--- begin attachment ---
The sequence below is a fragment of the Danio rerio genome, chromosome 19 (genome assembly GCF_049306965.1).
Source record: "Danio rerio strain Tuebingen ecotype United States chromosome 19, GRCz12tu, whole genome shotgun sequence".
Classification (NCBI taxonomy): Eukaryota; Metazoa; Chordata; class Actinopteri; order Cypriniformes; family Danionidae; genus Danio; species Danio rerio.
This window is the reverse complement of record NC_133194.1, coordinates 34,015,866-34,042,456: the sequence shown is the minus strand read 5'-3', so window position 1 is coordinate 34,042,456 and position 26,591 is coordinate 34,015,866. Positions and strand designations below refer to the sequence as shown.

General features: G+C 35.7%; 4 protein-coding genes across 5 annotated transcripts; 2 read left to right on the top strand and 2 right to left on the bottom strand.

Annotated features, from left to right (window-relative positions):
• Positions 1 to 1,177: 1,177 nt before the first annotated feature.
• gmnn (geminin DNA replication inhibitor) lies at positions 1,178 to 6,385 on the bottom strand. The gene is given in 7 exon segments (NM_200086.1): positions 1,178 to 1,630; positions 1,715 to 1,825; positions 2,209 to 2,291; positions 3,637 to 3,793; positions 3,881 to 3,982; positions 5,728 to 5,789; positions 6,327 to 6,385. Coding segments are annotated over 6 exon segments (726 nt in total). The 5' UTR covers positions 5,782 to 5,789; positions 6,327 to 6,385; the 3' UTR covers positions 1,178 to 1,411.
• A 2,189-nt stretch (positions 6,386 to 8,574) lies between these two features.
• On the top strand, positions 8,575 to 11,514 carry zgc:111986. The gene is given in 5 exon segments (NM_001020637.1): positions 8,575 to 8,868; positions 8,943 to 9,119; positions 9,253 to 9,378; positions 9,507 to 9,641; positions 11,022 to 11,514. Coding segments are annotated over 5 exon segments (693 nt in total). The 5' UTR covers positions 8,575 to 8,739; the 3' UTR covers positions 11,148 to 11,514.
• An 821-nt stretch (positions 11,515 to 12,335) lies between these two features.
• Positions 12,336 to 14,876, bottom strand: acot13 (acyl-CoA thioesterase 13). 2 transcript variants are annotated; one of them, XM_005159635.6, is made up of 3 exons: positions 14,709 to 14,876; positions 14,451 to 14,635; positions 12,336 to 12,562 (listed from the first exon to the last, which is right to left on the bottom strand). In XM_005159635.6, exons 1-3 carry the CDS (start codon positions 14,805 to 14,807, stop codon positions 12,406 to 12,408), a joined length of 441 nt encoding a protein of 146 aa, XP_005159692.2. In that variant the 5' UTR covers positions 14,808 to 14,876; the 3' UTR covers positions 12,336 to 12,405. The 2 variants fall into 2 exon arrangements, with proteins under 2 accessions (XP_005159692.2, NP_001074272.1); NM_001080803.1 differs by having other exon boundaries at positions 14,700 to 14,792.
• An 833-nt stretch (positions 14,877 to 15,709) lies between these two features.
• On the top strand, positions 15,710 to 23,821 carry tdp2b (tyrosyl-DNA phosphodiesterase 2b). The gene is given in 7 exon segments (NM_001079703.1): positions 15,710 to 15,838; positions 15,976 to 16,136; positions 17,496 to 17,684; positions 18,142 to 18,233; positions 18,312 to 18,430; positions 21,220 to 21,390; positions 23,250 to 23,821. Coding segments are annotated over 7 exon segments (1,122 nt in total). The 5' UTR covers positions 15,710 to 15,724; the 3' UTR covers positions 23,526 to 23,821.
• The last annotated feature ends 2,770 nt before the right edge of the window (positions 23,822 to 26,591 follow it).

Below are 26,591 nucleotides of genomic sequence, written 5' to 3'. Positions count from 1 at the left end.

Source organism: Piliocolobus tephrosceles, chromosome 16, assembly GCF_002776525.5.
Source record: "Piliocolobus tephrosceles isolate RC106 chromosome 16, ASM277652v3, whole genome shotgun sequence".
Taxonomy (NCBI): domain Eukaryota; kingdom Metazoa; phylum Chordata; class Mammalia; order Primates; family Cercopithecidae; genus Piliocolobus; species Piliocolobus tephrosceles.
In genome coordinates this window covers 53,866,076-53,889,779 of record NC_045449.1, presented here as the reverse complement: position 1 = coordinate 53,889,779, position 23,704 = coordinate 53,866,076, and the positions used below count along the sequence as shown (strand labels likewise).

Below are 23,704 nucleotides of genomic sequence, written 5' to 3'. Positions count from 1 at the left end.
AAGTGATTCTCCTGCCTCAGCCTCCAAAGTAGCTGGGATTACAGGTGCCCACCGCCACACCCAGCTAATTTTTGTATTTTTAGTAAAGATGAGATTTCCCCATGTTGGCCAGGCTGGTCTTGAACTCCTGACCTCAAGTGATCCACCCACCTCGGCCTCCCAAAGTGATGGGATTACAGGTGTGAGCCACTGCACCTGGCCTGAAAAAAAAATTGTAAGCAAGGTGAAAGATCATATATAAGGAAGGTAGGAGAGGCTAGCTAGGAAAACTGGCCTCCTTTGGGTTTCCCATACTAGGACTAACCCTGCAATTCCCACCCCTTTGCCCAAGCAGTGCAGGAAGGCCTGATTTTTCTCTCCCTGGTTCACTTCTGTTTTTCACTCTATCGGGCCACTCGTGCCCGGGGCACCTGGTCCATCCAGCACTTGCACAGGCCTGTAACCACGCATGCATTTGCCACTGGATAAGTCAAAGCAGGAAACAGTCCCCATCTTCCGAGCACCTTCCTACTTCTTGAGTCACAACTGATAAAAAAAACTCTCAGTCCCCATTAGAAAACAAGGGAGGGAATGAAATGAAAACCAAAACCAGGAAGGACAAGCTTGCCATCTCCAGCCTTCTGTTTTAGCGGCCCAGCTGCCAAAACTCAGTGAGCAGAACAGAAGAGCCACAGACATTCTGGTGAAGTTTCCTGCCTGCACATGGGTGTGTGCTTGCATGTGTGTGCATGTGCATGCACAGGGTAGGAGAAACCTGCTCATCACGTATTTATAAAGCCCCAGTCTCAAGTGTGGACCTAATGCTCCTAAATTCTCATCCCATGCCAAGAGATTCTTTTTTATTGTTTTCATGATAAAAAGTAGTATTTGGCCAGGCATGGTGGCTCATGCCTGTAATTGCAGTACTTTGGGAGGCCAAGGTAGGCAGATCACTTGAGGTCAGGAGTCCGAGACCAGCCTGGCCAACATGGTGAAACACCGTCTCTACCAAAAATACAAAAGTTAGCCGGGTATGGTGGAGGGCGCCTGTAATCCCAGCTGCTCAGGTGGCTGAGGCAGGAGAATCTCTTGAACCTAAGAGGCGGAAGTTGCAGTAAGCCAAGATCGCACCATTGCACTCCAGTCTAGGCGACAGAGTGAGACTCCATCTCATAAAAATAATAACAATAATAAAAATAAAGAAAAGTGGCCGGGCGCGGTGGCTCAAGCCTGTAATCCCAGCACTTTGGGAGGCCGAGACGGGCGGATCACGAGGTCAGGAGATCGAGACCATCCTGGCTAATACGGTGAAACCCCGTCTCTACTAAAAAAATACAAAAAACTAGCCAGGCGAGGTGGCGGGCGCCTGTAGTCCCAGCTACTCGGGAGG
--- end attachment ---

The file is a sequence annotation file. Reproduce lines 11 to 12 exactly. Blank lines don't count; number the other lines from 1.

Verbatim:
• An 821-nt stretch (positions 11,515 to 12,335) lies between these two features.
• Positions 12,336 to 14,876, bottom strand: acot13 (acyl-CoA thioesterase 13). 2 transcript variants are annotated; one of them, XM_005159635.6, is made up of 3 exons: positions 14,709 to 14,876; positions 14,451 to 14,635; positions 12,336 to 12,562 (listed from the first exon to the last, which is right to left on the bottom strand). In XM_005159635.6, exons 1-3 carry the CDS (start codon positions 14,805 to 14,807, stop codon positions 12,406 to 12,408), a joined length of 441 nt encoding a protein of 146 aa, XP_005159692.2. In that variant the 5' UTR covers positions 14,808 to 14,876; the 3' UTR covers positions 12,336 to 12,405. The 2 variants fall into 2 exon arrangements, with proteins under 2 accessions (XP_005159692.2, NP_001074272.1); NM_001080803.1 differs by having other exon boundaries at positions 14,700 to 14,792.